A renowned culinary historian offers a fresh viewpoint on our most divisive cultural issue, race, On this illuminating memoir of Southern cuisine and food culture that traces his ancestry—both black and white—through food, from Africa to The united states and slavery to freedom.
Southern food is integral to the American culinary tradition, yet the question of who “owns” it is likely one of the most provocative touch points in our ongoing struggles over race. On this unique memoir, culinary historian Michael W. Twitty takes readers to the white-hot center of this fight, tracing the roots of his own circle of relatives and the charged politics surrounding the origins of soul food, barbecue, and all Southern cuisine.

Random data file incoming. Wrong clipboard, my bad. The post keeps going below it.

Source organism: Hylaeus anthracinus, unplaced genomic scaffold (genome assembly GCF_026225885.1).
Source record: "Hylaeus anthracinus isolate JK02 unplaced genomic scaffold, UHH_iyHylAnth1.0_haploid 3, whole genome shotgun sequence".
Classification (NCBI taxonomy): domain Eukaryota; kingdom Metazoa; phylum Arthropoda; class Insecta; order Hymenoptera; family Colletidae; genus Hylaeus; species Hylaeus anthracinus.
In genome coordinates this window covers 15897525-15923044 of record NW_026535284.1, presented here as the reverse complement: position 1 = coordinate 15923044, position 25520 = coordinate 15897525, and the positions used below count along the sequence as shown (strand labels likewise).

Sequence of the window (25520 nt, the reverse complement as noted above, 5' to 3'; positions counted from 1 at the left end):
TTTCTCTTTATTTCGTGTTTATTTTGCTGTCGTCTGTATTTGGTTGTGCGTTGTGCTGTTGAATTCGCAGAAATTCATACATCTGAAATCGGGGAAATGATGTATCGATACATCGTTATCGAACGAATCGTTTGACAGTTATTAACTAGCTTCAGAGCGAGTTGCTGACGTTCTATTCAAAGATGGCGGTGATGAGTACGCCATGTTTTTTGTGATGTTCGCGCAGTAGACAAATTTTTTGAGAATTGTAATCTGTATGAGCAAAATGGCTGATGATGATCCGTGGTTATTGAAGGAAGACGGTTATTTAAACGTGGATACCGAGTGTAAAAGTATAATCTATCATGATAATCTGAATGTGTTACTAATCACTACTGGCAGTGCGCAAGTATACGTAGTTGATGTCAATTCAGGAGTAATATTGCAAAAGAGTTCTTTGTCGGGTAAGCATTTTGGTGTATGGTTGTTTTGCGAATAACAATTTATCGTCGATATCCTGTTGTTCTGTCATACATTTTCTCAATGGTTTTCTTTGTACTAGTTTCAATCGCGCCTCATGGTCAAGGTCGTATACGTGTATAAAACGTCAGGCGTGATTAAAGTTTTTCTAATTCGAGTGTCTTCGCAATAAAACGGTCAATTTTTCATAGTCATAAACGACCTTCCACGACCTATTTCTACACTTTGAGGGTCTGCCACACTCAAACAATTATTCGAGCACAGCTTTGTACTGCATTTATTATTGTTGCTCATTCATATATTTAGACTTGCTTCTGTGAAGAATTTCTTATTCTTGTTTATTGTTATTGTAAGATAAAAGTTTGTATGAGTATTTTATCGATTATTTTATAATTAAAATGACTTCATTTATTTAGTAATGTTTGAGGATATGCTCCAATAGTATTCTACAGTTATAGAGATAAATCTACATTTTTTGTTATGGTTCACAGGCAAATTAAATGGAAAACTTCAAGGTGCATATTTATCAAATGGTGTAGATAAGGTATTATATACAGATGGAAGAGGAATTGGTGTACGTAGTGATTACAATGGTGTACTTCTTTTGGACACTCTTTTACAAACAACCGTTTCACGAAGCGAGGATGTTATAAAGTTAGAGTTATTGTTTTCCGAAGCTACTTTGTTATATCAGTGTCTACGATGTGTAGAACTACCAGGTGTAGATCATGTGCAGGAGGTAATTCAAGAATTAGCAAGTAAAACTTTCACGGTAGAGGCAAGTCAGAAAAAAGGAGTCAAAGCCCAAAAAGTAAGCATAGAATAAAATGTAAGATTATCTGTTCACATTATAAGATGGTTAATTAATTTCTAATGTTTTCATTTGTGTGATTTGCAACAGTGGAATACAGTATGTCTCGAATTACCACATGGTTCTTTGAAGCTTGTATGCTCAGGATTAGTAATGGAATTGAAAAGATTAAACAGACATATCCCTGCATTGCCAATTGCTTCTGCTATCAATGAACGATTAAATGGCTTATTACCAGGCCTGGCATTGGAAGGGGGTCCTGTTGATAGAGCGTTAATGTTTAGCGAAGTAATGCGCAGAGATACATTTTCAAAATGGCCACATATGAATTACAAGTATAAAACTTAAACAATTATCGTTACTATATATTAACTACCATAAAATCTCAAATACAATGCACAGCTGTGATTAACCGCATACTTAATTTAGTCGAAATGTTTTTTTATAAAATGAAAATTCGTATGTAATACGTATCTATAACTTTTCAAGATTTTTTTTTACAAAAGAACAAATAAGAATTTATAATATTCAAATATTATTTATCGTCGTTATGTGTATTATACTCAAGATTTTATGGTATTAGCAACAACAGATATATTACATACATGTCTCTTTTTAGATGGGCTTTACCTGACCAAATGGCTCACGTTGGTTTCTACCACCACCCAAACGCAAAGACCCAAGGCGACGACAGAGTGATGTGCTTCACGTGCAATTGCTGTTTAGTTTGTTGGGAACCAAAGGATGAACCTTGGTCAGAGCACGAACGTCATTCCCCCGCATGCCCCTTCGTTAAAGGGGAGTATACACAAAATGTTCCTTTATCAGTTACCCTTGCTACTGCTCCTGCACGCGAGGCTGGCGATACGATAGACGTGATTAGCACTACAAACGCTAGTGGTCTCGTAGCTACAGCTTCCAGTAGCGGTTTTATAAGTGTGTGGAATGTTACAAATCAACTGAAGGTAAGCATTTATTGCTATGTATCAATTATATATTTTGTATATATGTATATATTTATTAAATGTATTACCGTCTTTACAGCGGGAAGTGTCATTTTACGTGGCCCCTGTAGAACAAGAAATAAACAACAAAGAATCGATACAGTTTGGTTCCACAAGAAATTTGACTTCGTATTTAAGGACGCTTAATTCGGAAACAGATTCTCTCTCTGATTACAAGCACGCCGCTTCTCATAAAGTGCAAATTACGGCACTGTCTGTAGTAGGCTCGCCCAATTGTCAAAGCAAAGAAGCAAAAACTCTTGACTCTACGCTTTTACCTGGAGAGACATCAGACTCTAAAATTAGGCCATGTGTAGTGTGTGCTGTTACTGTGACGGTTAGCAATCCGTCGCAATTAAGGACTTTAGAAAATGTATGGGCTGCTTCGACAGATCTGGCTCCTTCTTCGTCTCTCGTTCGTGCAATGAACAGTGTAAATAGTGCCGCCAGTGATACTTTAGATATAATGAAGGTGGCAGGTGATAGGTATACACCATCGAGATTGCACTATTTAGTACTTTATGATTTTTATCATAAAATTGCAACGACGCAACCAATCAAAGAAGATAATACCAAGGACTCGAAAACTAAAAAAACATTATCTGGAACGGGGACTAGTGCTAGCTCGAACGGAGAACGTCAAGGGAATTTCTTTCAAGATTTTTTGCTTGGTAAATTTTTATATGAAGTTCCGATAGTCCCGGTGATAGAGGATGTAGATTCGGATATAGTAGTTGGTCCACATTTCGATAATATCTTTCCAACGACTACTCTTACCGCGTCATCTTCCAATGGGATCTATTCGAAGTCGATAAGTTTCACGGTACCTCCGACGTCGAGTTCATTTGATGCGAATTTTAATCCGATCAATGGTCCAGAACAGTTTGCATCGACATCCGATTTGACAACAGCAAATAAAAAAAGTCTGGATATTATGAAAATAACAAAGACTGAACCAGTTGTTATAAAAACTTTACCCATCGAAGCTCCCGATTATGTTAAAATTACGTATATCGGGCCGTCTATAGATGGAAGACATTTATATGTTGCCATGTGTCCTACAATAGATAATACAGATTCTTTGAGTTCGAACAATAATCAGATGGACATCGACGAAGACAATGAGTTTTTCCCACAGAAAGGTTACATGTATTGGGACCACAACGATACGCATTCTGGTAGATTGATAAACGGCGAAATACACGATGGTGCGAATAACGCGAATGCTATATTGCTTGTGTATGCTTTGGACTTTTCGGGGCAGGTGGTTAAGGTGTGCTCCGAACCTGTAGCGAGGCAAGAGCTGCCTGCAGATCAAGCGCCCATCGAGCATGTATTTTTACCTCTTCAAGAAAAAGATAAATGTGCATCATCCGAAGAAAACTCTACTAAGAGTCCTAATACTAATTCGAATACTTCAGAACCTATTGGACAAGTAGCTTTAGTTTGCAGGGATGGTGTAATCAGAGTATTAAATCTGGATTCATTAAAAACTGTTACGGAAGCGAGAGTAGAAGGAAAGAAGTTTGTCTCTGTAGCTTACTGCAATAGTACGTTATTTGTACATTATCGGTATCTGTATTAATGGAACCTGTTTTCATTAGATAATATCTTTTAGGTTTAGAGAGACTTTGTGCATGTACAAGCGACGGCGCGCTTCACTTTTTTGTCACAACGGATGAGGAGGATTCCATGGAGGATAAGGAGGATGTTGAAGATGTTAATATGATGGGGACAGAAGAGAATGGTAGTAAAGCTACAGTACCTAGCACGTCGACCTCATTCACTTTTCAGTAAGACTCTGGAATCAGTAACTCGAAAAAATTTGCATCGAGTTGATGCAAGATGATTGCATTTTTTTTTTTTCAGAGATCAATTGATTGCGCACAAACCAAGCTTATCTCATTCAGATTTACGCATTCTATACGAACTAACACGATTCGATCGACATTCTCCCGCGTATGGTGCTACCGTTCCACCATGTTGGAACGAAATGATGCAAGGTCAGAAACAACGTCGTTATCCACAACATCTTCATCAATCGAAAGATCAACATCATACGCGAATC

From the tobacco and rice farms of colonial times to plantation kitchens and backbreaking cotton fields, Twitty tells his circle of relatives story through the foods that enabled his ancestors’ survival across three centuries. He sifts through stories, recipes, genetic tests, and historical documents, and travels from Civil War battlefields in Virginia to synagogues in Alabama to Black-owned organic farms in Georgia.
As he is taking us through his ancestral culinary history, Twitty suggests that healing may come from embracing the discomfort of the Southern past. Along the way in which, he reveals a truth that may be more than skin deep—the power that food has to bring the kin of the enslaved and their former slaveholders to the table, where they may be able to discover the actual The united states together.
Illustrations by Stephen Crotts